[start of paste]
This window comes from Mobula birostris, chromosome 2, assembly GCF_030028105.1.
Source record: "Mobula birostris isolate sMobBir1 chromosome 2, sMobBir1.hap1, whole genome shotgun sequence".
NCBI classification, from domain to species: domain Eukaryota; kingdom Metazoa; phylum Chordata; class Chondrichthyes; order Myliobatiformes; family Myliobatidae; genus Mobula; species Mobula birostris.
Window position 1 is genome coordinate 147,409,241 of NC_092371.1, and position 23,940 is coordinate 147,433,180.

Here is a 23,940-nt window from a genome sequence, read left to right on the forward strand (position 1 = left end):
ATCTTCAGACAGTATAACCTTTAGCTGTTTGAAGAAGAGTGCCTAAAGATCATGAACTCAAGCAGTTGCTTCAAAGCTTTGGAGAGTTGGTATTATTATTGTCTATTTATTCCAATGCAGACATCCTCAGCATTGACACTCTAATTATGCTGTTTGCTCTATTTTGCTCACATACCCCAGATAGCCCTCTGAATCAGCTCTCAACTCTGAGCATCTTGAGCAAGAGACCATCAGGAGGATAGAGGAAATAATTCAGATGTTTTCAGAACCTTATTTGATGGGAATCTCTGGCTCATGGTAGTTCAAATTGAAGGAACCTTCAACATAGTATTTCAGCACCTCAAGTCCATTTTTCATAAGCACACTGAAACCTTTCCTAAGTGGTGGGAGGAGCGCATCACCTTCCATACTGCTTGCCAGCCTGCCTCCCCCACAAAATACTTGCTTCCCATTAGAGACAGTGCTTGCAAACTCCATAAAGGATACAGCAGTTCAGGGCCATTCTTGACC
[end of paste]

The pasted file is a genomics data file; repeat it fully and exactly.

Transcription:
This window comes from Mobula birostris, chromosome 2, assembly GCF_030028105.1.
Source record: "Mobula birostris isolate sMobBir1 chromosome 2, sMobBir1.hap1, whole genome shotgun sequence".
NCBI classification, from domain to species: domain Eukaryota; kingdom Metazoa; phylum Chordata; class Chondrichthyes; order Myliobatiformes; family Myliobatidae; genus Mobula; species Mobula birostris.
Window position 1 is genome coordinate 147,409,241 of NC_092371.1, and position 23,940 is coordinate 147,433,180.

Here is a 23,940-nt window from a genome sequence, read left to right on the forward strand (position 1 = left end):
ATCTTCAGACAGTATAACCTTTAGCTGTTTGAAGAAGAGTGCCTAAAGATCATGAACTCAAGCAGTTGCTTCAAAGCTTTGGAGAGTTGGTATTATTATTGTCTATTTATTCCAATGCAGACATCCTCAGCATTGACACTCTAATTATGCTGTTTGCTCTATTTTGCTCACATACCCCAGATAGCCCTCTGAATCAGCTCTCAACTCTGAGCATCTTGAGCAAGAGACCATCAGGAGGATAGAGGAAATAATTCAGATGTTTTCAGAACCTTATTTGATGGGAATCTCTGGCTCATGGTAGTTCAAATTGAAGGAACCTTCAACATAGTATTTCAGCACCTCAAGTCCATTTTTCATAAGCACACTGAAACCTTTCCTAAGTGGTGGGAGGAGCGCATCACCTTCCATACTGCTTGCCAGCCTGCCTCCCCCACAAAATACTTGCTTCCCATTAGAGACAGTGCTTGCAAACTCCATAAAGGATACAGCAGTTCAGGGCCATTCTTGACC